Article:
Warren Buffett, one of the world’s greatest investors, hosted his annual shareholder meeting for Berkshire Hathaway yesterday.
During his presentation, he predicted that the world has significantly changed. How much? Enough that he has sold all his airline shares that he bought just a month or two ago.
For such a long-term investor like Buffett, this is a remarkable turnaround to sell an asset right after buying it.
Why did he sell over $6 billion of airline stocks in April? He thinks the airline industry is going to materially change in the next few years. He doesn’t believe things will return to normal (at least for the airline industry) for the next 3-4 years.
Flights may not grind to a halt, but even if airlines are reaching 70-80% flight capacity, that means airline fixed costs are still way too high to be an investor.
So what is Warren investing in instead? He currently holds $125 billion of cash on hand. Why? Because he doesn’t think any stock prices fairly compensate him for his money, given the shifting economy.
He even used the word “depression” to describe what might be around the corner. So when the smartest people in the room are signalling that a depression is coming, we must take this seriously.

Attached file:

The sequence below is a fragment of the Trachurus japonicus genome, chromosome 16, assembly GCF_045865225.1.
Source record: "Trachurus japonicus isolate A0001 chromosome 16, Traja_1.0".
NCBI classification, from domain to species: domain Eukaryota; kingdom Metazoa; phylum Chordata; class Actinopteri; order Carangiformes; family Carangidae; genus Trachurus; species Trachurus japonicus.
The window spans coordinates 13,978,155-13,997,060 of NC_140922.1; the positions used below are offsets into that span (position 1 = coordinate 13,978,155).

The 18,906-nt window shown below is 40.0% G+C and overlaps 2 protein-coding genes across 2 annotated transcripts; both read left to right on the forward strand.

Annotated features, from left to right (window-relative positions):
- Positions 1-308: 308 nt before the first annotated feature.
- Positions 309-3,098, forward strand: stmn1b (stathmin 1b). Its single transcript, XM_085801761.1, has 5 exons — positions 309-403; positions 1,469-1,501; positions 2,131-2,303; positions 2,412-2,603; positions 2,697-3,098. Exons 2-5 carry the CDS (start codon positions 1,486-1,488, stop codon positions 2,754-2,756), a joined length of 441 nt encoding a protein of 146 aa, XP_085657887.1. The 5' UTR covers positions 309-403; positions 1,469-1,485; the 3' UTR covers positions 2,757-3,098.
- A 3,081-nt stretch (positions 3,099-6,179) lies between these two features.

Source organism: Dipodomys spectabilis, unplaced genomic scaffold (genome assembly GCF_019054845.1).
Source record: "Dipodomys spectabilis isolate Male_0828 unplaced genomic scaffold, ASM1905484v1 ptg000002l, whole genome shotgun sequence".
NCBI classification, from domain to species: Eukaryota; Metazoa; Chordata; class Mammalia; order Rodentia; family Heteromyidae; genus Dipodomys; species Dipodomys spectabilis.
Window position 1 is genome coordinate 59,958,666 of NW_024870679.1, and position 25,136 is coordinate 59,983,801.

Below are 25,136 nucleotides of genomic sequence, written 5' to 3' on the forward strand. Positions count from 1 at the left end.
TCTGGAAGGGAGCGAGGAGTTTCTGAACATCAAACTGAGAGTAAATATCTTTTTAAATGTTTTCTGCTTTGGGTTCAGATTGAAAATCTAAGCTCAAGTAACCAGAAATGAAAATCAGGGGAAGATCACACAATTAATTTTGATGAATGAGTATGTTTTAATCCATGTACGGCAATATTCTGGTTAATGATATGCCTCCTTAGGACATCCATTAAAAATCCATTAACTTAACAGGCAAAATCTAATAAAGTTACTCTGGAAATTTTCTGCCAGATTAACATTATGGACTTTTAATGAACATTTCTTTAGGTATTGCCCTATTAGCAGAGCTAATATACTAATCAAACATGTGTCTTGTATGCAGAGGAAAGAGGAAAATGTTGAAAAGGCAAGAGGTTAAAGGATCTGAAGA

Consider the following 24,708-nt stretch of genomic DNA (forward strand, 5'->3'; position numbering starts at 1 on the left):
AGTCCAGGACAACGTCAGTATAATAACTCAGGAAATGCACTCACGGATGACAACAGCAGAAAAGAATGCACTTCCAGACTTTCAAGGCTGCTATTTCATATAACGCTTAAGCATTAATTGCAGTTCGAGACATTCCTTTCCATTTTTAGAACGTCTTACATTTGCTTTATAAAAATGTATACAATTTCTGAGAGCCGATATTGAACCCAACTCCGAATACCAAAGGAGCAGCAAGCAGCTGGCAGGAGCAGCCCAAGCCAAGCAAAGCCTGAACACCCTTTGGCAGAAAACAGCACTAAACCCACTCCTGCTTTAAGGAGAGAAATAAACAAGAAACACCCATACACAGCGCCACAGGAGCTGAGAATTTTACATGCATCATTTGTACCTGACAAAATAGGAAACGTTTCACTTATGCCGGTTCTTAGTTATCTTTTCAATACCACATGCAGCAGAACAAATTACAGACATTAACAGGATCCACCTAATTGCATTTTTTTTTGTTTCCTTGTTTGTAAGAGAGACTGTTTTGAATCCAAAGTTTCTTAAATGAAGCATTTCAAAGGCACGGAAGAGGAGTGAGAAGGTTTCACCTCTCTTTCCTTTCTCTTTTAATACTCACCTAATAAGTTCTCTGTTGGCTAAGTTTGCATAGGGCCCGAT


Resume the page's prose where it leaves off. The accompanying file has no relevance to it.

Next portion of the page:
How Do We Prepare For A Depression
The smartest people I know believe that the soonest we might see a vaccine for Coronavirus is 18 months. And it seems reasonable to believe that the economy can only come back once a vaccine is available.
But we’re nowhere close to that. Right now, economies are “opening up”, but this really only means people are allowed to return to work. It doesn’t mean those workers will be serving the same number of customers as before (they won’t), and it doesn’t mean that people will return to exactly the same habits and routines before the virus (they won’t).
As death numbers and case numbers continue to climb, people are still afraid to go outside. And more than that, the people who are at the highest risk for Coronavirus (older people), also have the most money to spend in an economy.
Supply chains are also showing signs of weakness, and will likely continue that way for the foreseeable future.
So what do you do if 18 months is the “optimal” situation for an economic recovery?
Make a plan. Figure out how you’re going to cover your basic expenses, put food on the table, and take care of any pressing health or medical needs. Once the basics are covered, then you can start thinking about investments. After all, the smartest people in the world are signalling that the recovery will be very slow.
This will likely take a long time to get through. Take responsibility for your situation and make a plan. It’s better to have a plan and not need it, than need a plan and not have it.